Pitch perfect: MIRA trainees tell it all in three minutes

Health Sciences researcher Alexandra Mayhew presents her three-minute thesis on her research at the Phoenix.

Health Sciences PhD candidate Alexandra Mayhew was picked as audience choice for the best of the "Pitch your project" presentations at an event for MIRA's trainee network. Photo by Mitchell Bonaccorso for MIRA

“The bathtub is evil. It’s a recipe for disaster.”

No, that’s not the beginning of a manifesto questioning the need for personal hygiene. It’s the title of postdoc Tara Kajaks’ presentation at the McMaster Institute for Research on Aging Pitch Your Project event.

Kajaks’ research explores ways to make aging in place safer, both for older adults and for their family members who often take on the role of full-time caregivers and pay a high cost in terms of their own health.

Kajaks, the 2018 AGE-WELL-MIRA postdoctoral fellow, was one of 14 members of MIRA’s Trainee Network presenting at the Pitch your Project event.

Each had exactly 180 seconds to explain their research and its impact.

Like the Three-Minute Thesis contest that inspired it, the event helps grad students and research fellows learn to present their work confidently, in an easily understood way, while staying focused and using every second to their advantage. Unlike the 3MT, it’s not a competition.

Health sciences PhD candidate Alexandra Mayhew, who was voted the crowd’s favourite, is using the Canadian Longitudinal Study on Aging as a baseline to define and study skeletal muscle mass loss in aging adults.

“How can we fix sarcopenia if we can’t even agree on what it is?” she asked during her presentation, which highlighted how her research would provide a definitive answer on the vaguely defined degenerative disease.

From Mayhew’s work to linguistics postdoc Aki-Juhani Kyröläinen’s research on using language markers to gauge older adults’ cognitive changes, from business postdoc Rasmi Kokash’s work exploring the interplay between entrepreneurship and aging, to engineer Kevin Zhao’s use of smart-home technology to monitor mobility, the projects reflected the MIRA trainees’ breadth of expertise.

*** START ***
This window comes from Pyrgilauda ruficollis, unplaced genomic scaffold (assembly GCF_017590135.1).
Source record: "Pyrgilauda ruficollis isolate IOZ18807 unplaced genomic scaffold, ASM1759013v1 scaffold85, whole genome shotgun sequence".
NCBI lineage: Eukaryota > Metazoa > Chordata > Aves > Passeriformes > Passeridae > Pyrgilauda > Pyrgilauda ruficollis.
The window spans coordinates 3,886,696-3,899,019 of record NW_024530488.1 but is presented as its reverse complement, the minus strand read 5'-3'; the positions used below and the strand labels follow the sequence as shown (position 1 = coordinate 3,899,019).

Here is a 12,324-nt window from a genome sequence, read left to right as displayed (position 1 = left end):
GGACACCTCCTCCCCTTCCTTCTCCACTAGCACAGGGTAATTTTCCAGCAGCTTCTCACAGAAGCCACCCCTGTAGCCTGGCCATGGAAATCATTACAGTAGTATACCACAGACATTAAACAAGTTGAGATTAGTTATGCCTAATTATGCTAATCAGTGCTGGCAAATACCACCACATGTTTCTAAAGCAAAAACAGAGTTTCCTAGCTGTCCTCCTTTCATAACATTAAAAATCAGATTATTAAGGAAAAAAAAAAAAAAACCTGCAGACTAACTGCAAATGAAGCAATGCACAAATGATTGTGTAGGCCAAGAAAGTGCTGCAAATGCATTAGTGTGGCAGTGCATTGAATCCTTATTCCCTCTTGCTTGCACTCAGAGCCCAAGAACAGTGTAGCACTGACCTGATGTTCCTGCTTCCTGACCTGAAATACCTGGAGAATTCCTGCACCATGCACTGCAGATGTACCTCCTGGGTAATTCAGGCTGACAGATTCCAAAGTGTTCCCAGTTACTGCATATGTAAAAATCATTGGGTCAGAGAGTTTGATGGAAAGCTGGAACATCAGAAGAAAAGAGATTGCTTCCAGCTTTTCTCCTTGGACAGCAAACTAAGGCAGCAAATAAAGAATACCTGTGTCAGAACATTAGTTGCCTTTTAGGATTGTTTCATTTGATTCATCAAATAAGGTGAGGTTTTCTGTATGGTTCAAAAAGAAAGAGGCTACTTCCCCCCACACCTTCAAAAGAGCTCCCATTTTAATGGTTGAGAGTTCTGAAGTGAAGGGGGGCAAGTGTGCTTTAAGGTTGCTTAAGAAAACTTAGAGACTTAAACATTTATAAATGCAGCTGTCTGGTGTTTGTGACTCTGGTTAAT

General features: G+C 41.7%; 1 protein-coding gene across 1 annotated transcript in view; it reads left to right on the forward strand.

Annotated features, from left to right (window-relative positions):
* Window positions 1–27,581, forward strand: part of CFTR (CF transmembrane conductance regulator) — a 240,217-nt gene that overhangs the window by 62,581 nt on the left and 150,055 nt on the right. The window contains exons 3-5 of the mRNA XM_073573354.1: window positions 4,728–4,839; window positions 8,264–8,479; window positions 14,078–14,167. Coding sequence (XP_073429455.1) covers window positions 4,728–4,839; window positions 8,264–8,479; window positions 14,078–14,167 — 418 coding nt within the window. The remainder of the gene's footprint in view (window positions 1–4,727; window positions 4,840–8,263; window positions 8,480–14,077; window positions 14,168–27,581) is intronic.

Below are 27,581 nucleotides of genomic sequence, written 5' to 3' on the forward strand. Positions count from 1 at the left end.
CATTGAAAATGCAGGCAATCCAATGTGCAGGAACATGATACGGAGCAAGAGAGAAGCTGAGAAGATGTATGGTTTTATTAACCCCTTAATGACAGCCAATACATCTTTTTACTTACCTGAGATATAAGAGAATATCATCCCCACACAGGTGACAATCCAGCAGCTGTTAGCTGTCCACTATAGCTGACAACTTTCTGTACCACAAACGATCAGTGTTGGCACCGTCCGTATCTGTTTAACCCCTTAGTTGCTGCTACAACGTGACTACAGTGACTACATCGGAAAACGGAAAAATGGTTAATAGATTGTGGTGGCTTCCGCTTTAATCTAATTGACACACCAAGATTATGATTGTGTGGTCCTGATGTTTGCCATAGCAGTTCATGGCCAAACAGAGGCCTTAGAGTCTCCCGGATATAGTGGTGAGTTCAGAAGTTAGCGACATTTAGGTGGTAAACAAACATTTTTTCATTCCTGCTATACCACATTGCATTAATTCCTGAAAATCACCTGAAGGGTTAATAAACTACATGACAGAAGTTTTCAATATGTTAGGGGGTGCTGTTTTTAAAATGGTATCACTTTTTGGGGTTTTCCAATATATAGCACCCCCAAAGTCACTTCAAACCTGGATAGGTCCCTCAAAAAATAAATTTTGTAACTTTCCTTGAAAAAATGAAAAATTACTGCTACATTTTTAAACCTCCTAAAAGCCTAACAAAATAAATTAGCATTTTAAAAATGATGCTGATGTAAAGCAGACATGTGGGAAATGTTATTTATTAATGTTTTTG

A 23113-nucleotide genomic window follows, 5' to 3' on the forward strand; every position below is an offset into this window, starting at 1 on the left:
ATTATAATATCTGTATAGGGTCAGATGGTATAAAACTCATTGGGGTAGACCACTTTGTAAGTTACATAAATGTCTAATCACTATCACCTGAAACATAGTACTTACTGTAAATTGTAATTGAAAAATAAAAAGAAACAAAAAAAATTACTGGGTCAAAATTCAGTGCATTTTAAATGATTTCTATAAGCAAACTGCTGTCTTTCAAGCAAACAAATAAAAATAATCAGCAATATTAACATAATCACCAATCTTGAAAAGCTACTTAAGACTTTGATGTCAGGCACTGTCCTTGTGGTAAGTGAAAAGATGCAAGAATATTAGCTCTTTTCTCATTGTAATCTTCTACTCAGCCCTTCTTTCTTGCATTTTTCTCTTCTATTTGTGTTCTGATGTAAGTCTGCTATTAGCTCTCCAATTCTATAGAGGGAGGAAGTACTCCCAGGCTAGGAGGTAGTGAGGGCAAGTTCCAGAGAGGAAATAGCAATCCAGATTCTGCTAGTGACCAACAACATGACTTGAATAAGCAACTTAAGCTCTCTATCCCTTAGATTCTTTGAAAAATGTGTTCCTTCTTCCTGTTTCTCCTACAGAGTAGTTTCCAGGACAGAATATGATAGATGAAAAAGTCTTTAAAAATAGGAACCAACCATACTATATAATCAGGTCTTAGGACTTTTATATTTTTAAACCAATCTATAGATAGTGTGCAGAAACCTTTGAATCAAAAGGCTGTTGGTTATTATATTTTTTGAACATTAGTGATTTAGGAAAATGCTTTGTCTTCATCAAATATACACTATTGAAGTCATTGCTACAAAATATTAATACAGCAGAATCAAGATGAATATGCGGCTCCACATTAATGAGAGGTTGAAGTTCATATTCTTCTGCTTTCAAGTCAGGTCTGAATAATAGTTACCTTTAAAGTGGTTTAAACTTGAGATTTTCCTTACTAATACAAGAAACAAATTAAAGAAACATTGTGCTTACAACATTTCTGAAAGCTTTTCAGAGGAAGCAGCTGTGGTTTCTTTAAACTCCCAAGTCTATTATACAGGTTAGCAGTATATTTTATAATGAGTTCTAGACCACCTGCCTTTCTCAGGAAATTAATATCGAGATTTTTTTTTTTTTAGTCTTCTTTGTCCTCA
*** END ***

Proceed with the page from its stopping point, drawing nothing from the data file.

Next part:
In fact, the students created the trainee network, providing an umbrella organization that allows more than 100 graduate students, postdoctoral fellows and undergraduate researchers who are interested in studying aging to learn from each other.

“The trainee network offers us a real chance to do interdisciplinary work, which doesn’t happen often enough in other places,” says Kajaks, adding that the network gives the trainees an opportunity to learn from people in different disciplines and from different faculties.

“What they do, the different methodologies they use, and how one person’s work in one field can help another person’s research in a whole other field — this is all going to stand us in good stead.”

As well, the network exposes the trainees to experiences and opportunities that they might not have encountered in their own field of study, “and a lot of us have complementary interests,” Kajaks says.

“It’s a chance to connect and build relationships that will help you at every stage of your research career — here and elsewhere.”

The McMaster Institute for Research on Aging (MIRA) aims to optimize the longevity of Canada’s aging population through research, education, and collaboration. Interdisciplinary teams work alongside older adults and key stakeholders to find ways that will help Canadians spend more years living well. MIRA also acts as an entry point to some of McMaster’s existing research platforms in aging, including the Labarge Centre for Mobility in Aging and the McMaster Optimal Aging Portal. For more information, go to http://mira.mcmaster.ca/

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